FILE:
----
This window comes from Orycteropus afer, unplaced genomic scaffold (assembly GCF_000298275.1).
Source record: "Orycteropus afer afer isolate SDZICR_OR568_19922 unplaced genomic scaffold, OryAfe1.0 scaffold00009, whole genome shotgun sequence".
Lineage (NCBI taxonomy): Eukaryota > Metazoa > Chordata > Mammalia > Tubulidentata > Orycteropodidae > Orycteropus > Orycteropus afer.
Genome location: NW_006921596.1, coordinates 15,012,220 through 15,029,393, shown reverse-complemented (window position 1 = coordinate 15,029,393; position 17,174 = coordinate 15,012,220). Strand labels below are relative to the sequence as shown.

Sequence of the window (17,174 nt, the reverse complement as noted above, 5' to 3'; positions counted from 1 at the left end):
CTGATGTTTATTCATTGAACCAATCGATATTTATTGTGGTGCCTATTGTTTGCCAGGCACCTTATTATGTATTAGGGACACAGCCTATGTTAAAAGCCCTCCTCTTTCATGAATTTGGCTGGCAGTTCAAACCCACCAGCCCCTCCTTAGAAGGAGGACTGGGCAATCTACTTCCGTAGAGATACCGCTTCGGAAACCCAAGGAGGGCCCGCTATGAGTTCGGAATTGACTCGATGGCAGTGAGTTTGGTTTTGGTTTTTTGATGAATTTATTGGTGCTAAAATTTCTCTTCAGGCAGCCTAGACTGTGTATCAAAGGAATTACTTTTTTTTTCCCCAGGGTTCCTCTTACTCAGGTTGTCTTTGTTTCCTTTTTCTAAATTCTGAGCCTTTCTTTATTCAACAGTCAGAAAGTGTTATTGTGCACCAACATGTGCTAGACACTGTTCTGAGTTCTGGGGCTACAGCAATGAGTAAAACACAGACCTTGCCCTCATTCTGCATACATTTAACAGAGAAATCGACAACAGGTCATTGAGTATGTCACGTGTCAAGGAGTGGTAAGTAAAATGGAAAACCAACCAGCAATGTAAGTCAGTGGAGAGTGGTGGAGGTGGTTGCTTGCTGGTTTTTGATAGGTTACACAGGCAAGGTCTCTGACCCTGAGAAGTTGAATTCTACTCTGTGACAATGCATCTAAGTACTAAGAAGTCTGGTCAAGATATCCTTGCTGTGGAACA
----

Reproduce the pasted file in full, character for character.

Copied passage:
This window comes from Orycteropus afer, unplaced genomic scaffold (assembly GCF_000298275.1).
Source record: "Orycteropus afer afer isolate SDZICR_OR568_19922 unplaced genomic scaffold, OryAfe1.0 scaffold00009, whole genome shotgun sequence".
Lineage (NCBI taxonomy): Eukaryota > Metazoa > Chordata > Mammalia > Tubulidentata > Orycteropodidae > Orycteropus > Orycteropus afer.
Genome location: NW_006921596.1, coordinates 15,012,220 through 15,029,393, shown reverse-complemented (window position 1 = coordinate 15,029,393; position 17,174 = coordinate 15,012,220). Strand labels below are relative to the sequence as shown.

Sequence of the window (17,174 nt, the reverse complement as noted above, 5' to 3'; positions counted from 1 at the left end):
CTGATGTTTATTCATTGAACCAATCGATATTTATTGTGGTGCCTATTGTTTGCCAGGCACCTTATTATGTATTAGGGACACAGCCTATGTTAAAAGCCCTCCTCTTTCATGAATTTGGCTGGCAGTTCAAACCCACCAGCCCCTCCTTAGAAGGAGGACTGGGCAATCTACTTCCGTAGAGATACCGCTTCGGAAACCCAAGGAGGGCCCGCTATGAGTTCGGAATTGACTCGATGGCAGTGAGTTTGGTTTTGGTTTTTTGATGAATTTATTGGTGCTAAAATTTCTCTTCAGGCAGCCTAGACTGTGTATCAAAGGAATTACTTTTTTTTTCCCCAGGGTTCCTCTTACTCAGGTTGTCTTTGTTTCCTTTTTCTAAATTCTGAGCCTTTCTTTATTCAACAGTCAGAAAGTGTTATTGTGCACCAACATGTGCTAGACACTGTTCTGAGTTCTGGGGCTACAGCAATGAGTAAAACACAGACCTTGCCCTCATTCTGCATACATTTAACAGAGAAATCGACAACAGGTCATTGAGTATGTCACGTGTCAAGGAGTGGTAAGTAAAATGGAAAACCAACCAGCAATGTAAGTCAGTGGAGAGTGGTGGAGGTGGTTGCTTGCTGGTTTTTGATAGGTTACACAGGCAAGGTCTCTGACCCTGAGAAGTTGAATTCTACTCTGTGACAATGCATCTAAGTACTAAGAAGTCTGGTCAAGATATCCTTGCTGTGGAACA